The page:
Carmel Road North
In 1901 Darlington became the fifth crematorium to operate in the Country. Manual records are held from the first cremation to the present day.
The existing crematorium opened in the early 1960’s and is situated within the grounds of West cemetery on Carmel Road North - incorporating two gardens of remembrance. The old garden directly to the rear of the building was used for strewing remains until the end of 1990 when the new garden of remembrance located opposite the car park was first used in January 1991 and is still in use today.
The crematorium building contains a chapel, which can be used for both religious and non-religious services. It seats up to 58 people comfortably and there is a screened annex to the chapel which allows a standing area for a further 40 attendees.
The chapel pews are light oak with the catafalque situated to the front of the chapel on a raised platform, with curtains to be drawn on committal if required.
Frequently asked questions about cremation [external link]
Cremations are conducted:
Monday – Thursday: 9:15 – 11:45am and 1:15 – 3:45pm
Friday: 9:15 – 11:45am and 1:15 – 2:45pm
Cremation bookings can be made by an appointed funeral director/organiser and are taken every 30 minutes, which allows for a 20-minute service, although extended times are available by request.
Arranging a cremation
Following the death of a relative or friend, most people call on the assistance of a funeral director who will carry out all funeral arrangements on their behalf.
Local funeral directors will be familiar with all the services offered at the crematorium and will advise accordingly.
It is possible to make your own funeral arrangements and we will be happy to receive any requests for information and can assist in providing further advice in this respect.
The funeral service
Funeral cars assemble at the front of the crematorium building and it is usual for the coffin to be carried ahead of the mourners and placed on the catafalque at the front of the chapel, whilst mourners are directed to their seats. There is a facility available to download your chosen music and requests should be given to your funeral director or arranger. There is an organ located in the chapel available for use and an organist can be arranged to play.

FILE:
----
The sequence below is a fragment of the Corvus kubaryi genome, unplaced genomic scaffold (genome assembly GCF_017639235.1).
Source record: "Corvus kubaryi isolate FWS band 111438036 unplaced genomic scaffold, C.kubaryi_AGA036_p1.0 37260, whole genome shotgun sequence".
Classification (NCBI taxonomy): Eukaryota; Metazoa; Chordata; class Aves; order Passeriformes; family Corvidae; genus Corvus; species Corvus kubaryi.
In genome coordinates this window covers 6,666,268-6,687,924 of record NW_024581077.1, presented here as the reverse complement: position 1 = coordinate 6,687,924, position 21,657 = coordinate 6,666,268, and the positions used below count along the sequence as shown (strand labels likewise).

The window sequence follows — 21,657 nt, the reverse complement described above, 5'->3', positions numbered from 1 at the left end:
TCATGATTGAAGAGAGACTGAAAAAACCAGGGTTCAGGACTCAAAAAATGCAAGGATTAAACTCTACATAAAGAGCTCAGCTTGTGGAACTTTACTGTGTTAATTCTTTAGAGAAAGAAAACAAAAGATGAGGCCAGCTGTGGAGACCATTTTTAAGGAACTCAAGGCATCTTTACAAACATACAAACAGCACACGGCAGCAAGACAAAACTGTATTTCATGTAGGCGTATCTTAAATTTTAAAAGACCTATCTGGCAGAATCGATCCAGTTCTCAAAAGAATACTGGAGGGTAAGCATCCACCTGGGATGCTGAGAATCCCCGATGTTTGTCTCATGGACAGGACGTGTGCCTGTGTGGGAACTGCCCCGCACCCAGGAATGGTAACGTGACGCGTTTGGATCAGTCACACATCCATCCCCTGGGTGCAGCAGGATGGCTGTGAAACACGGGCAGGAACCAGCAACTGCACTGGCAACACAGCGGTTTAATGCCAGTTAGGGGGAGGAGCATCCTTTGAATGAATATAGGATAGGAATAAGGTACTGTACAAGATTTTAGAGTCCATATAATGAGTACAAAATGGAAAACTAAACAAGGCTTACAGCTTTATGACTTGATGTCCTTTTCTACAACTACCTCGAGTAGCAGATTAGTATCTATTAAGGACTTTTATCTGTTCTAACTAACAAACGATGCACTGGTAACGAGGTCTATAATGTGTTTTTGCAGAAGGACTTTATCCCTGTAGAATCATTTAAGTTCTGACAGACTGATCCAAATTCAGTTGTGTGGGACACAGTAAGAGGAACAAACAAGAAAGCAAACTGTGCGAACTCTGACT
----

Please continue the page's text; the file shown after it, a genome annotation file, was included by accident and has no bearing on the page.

Following the committal service, the curtains close, obscuring the coffin from view, as mourners leave the chapel by the rear exit. It is important to note however, that this does not have to happen and the curtains can remain open in order for families to view the coffin as they leave the chapel.
Floral tributes are displayed at the rear of the building for family and friends to view before leaving.
After the service has taken place and everyone has left the chapel, the coffin is removed from the catafalque.
It is then placed into the cremator chamber shortly after the service exactly as it was received in the chapel.
Each coffin is cremated separately on the day of the service and the cremated remains are kept separate and properly identified throughout the whole process.
Flowers from each day’s funeral are displayed for at least one week on the paved area at the side of the crematorium.
Arrangements can be made for them to be removed to go to hospitals or nursing homes or placed on a family gravesite.
All toilets at the crematorium are accessible for all users. There is a passenger lift to the rear of the building to exit the chapel. A loop system is also installed in the chapel and Braille service books are available on request.
Gardens of remembrance
Generally cremated remains are scattered in the new garden of remembrance. If you let us know in advance, it is possible for family to be present, but it is normal practice for the staff to carry out this procedure a few days following the cremation.
If a cremation took place elsewhere, remains can be scattered at Darlington. An appointment is required and the office should be contacted for advice.
The old garden of remembrance can still accept cremated remains, which people often request if they wish to ensure the remains are scattered with other family members who died a number of years ago.
Removed from the crematorium
Cremated remains can be removed from the crematorium. All remains, which leave, are signed for by either a funeral director or family member and a cremation certificate is produced to accompany them.
It is normal practice to place remains in a cardboard ash box, however stocks of baby, postal, metal and wooden urns are held at the crematorium.
If families require remains to be interred at Darlington, the only option currently available to them is to have them buried in either a new or existing grave site in one of Darlington’s cemeteries. There is no facility to inter remains within the gardens of remembrance.
Information on crematorium memorial schemes are automatically sent to the applicant of a cremation provided they have given permission, the week following the service. This pack includes all relevant information leaflets, application forms and price lists. Assistance in completion of forms or further advices is available at the crematorium office.
From 1990 to 2000, memorial kerb vases were sold to families to provide an inscribed memorial to remember their loved one. These white marble vases can be found in both the old and new gardens of remembrance, but are no longer available for sale.
It is possible to replace existing plaques on vases to incorporate different or a number of names. Information and costs are available from the crematorium office.
Other memorial schemes
Over the years we have offered families the opportunity of donating memorial seats, shrubs and trees.
There is no longer space for seats or trees, but we continue to accept donations such as shrubs and rose bushes.
New schemes are introduced where appropriate and if you have requests for new memorial schemes, we are very happy to discuss them.